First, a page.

Blount, William, 1749–1800, American political leader, b. near Windsor, N.C. He served in the American Revolution and later became a legislator in North Carolina, a member of the Continental Congress (1782–83, 1786–87), and a delegate to the Federal Constitutional Convention (1787). Washington appointed (1790) him governor of the Territory South of the River Ohio (present-day Tennessee), and there he also had charge (1790–96) of Native American affairs. Blount handled this dual position successfully until financial difficulties forced him into a plan whereby frontiersmen and Native Americans were to help the British conquer Spanish Florida and Louisiana. Before the plan was discovered he presided over the Tennessee constitutional convention (1796) and became one of the state's first U.S. Senators. When the Florida plot was discovered he was expelled (1797) from the Senate. While impeachment proceedings (later dropped) were being instituted, Blount was elected (1798) to the Tennessee senate and was chosen its speaker.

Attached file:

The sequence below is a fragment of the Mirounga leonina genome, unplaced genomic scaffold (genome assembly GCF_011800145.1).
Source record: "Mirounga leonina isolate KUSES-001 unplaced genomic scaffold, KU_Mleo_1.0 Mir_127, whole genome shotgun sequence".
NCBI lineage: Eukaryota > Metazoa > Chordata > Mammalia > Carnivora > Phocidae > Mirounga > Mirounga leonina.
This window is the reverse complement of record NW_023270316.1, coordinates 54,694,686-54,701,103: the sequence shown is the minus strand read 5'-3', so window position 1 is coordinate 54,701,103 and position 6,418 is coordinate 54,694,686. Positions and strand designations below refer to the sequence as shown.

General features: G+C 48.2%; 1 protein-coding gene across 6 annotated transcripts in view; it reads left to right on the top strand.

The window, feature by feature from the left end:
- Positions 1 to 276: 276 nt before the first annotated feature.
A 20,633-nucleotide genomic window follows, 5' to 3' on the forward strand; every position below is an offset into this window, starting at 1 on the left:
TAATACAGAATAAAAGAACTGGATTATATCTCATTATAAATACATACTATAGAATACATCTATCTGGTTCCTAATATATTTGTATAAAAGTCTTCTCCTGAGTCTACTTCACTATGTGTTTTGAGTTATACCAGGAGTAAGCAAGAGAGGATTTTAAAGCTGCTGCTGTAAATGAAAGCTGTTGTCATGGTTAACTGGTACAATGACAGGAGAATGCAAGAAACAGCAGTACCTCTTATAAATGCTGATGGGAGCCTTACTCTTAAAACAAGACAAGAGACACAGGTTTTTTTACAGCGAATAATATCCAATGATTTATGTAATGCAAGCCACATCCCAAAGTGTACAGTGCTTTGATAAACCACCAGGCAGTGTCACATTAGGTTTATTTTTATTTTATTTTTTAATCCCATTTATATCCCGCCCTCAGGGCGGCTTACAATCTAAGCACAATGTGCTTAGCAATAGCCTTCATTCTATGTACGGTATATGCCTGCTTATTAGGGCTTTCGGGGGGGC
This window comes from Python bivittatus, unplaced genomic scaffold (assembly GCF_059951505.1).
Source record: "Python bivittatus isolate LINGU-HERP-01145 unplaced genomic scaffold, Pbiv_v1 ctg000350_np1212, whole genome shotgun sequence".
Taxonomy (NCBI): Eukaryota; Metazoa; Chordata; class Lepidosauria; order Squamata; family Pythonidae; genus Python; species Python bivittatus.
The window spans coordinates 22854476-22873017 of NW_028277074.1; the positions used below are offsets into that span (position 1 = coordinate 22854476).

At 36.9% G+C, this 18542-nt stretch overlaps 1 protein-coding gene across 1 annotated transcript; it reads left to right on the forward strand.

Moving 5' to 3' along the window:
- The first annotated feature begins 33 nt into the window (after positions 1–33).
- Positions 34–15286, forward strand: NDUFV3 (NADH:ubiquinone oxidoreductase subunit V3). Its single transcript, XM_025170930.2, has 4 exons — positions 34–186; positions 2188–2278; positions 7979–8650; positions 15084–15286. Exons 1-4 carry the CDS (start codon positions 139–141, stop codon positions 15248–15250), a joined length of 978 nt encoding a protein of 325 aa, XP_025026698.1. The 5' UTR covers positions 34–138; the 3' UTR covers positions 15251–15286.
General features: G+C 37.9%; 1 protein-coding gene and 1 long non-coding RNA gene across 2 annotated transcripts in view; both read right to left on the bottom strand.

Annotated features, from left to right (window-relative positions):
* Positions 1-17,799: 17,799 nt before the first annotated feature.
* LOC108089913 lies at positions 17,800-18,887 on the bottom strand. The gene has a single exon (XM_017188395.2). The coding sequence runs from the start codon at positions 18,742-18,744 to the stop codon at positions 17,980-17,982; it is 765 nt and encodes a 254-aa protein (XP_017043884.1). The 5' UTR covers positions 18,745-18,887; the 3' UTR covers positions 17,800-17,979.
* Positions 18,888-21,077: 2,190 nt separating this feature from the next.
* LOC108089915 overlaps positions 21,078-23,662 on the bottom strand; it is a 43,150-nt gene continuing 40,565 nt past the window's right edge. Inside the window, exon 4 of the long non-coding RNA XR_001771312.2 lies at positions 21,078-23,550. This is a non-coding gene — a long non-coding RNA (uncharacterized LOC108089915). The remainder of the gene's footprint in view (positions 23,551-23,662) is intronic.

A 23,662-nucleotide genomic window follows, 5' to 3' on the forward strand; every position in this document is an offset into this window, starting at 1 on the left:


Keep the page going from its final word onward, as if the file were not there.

See biography by W. H. Masterson (1954, repr. 1969).
The Columbia Electronic Encyclopedia, 6th ed. Copyright © 2012, Columbia University Press. All rights reserved.
See more Encyclopedia articles on: U.S. History: Biographies
Browse By Subject
- Earth and the Environment +-
- History +-
- Literature and the Arts +-
- Medicine +-
- People +-
- Philosophy and Religion +-
- Places +-
- Australia and Oceania
- Britain, Ireland, France, and the Low Countries
- Commonwealth of Independent States and the Baltic Nations
- Germany, Scandinavia, and Central Europe
- Latin America and the Caribbean
- Oceans, Continents, and Polar Regions
- Spain, Portugal, Italy, Greece, and the Balkans
- United States, Canada, and Greenland
- Plants and Animals +-
- Science and Technology +-
- Social Sciences and the Law +-
- Sports and Everyday Life +-